Marti Epstein

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  • Career Highlights
    • Composer with numerous international commissions
    • Recordings include Albion Moonlight by Atlantic Brass, The Five Chairs by the University of Iowa Brass Quintet, and Waterbowls by Kathy Supore
    • Orchestral work "Celestial Navigation" premiered by the San Francisco Symphony; "Print" premiered by the Radio Sinfonie Orchestra of Frankfurt; and "Twylle" commissioned and premiered by the Pro Arte Chamber Orchestra
    • Residencies at the MacDowell Colony
    • Recipient of Fromm Foundation 1998 Commission
  • Education
    • B.M., University of Colorado
    • M.M., Boston University
    • D.M.A., Boston University

In Their Own Words

"There's a misconception about our department that because we teach the core courses, we're sort of old-fashioned, and we're not. In some ways we're even more adventurous than people in some of the other departments."

"I would say that the composition students here are not composing jazz. Specifically, they're not composing commercial music. They're not composing jingles. They may be composing film music, because we have a lot of dual majors. They're usually composing music that's artistically interesting and specifically for the concert hall."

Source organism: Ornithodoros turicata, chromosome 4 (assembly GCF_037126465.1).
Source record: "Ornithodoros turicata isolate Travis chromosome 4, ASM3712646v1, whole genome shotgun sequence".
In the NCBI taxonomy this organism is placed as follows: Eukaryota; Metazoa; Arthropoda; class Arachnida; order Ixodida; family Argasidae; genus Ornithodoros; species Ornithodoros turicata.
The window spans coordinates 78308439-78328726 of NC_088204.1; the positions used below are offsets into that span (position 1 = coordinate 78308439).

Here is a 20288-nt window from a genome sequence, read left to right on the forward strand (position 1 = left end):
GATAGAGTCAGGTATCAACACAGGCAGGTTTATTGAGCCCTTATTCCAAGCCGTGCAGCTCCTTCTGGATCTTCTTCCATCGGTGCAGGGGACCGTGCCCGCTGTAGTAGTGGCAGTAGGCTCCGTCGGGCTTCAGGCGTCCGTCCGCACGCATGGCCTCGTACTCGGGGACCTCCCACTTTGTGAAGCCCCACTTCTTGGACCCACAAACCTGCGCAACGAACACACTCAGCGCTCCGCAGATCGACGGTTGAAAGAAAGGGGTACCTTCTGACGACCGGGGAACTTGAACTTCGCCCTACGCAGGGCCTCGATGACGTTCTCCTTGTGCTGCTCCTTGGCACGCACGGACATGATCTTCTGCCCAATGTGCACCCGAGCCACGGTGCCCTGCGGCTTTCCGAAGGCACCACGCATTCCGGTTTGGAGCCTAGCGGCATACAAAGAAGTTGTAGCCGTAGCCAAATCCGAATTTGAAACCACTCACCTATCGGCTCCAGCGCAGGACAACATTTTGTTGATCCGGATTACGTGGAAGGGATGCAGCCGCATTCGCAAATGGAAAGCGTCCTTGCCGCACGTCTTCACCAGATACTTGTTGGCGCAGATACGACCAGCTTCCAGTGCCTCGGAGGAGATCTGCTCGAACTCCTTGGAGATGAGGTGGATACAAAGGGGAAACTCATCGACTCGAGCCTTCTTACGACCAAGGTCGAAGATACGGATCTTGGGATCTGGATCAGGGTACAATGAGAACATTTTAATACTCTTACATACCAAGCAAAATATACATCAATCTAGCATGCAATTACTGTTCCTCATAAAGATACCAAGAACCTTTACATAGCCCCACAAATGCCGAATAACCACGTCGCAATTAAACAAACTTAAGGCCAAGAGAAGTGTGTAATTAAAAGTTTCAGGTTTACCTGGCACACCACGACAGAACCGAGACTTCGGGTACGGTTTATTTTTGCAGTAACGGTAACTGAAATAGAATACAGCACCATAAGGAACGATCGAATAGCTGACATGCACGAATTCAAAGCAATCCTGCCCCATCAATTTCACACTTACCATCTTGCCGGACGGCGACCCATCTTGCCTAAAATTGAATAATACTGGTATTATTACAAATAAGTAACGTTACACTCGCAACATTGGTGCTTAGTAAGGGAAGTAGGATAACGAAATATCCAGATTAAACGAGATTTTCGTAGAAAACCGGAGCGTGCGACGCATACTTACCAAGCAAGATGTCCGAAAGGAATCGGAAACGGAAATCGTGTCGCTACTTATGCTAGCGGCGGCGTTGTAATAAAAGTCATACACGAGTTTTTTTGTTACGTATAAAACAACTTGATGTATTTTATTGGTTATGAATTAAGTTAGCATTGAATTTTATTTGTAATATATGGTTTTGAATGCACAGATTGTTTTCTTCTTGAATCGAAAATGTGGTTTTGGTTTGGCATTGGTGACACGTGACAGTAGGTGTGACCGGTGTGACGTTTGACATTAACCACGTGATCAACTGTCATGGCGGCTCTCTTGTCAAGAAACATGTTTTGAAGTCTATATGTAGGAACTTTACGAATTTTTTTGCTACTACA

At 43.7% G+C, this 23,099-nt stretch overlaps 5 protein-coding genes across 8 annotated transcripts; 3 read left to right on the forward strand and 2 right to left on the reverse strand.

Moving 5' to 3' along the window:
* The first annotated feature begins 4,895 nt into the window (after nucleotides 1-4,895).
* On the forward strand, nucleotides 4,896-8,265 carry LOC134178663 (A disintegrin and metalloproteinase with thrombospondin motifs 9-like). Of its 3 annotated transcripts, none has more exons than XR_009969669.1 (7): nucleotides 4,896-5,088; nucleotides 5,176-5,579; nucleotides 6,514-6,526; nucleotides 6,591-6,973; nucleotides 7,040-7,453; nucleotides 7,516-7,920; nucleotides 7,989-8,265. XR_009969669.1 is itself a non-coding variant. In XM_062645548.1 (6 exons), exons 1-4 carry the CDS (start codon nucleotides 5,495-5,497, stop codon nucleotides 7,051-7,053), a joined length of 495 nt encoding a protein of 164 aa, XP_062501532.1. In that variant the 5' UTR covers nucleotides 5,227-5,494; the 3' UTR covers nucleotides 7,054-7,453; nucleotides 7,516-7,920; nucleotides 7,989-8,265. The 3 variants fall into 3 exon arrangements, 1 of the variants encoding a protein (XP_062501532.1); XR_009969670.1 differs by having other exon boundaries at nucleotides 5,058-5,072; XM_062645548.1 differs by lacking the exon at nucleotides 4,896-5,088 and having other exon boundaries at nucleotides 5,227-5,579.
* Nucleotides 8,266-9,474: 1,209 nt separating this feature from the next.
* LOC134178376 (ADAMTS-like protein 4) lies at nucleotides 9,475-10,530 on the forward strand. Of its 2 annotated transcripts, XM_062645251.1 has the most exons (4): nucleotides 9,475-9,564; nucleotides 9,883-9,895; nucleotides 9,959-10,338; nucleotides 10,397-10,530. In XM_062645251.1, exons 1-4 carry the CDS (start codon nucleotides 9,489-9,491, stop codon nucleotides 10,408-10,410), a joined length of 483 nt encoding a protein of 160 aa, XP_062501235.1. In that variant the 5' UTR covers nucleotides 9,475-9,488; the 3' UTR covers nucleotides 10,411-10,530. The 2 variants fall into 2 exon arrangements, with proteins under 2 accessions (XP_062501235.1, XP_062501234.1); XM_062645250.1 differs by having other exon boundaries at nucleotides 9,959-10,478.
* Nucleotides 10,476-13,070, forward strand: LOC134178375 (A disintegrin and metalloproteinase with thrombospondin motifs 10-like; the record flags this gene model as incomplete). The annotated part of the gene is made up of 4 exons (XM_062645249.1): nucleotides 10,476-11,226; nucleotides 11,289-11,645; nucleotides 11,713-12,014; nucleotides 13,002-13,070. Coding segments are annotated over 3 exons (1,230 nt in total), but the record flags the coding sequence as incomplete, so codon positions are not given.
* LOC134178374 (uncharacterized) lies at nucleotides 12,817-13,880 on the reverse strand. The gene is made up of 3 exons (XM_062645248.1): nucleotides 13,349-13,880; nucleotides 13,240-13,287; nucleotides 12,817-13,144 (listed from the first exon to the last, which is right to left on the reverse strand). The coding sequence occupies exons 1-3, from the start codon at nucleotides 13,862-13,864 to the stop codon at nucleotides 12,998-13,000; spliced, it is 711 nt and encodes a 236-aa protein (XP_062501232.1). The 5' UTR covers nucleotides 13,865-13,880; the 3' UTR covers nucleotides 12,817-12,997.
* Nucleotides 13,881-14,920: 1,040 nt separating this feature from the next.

"I think we do a better job of teaching concert music here than at other, more conventional music schools. Not only are the students here exposed to the whole classical canon, they're exposed to all different contemporary styles: jazz and all different kinds of pop styles and everything. So in a way they're getting a broader education."

"To graduate, students have to have a portfolio of pieces and—very important—they have to have a certain number of these pieces performed. Because one of the aspects of a composer's training is, how do you get people to play your music?"

"So we try to get them to start doing that right away. The number one thing I do is to try to get them to hear everything they write. In my Techniques of Tonal Writing (CM-221) class, students are always writing for piano, and I spend a very substantial part of the class playing their pieces for them. Because I don't think you can compose in a vacuum. You have to be listening to what you're writing all the time."

"The feedback from me as a performer is invaluable, because I can say, 'Well, this isn't playable in this situation because of this.' Whereas if they're just sitting and sequencing what they're writing, they don't know what a human can and can't do."

"So you have to develop really good writing skills before the technology will work for you in the way it's supposed to. And live performance, the human element, is so intangible, but so necessary and so exciting."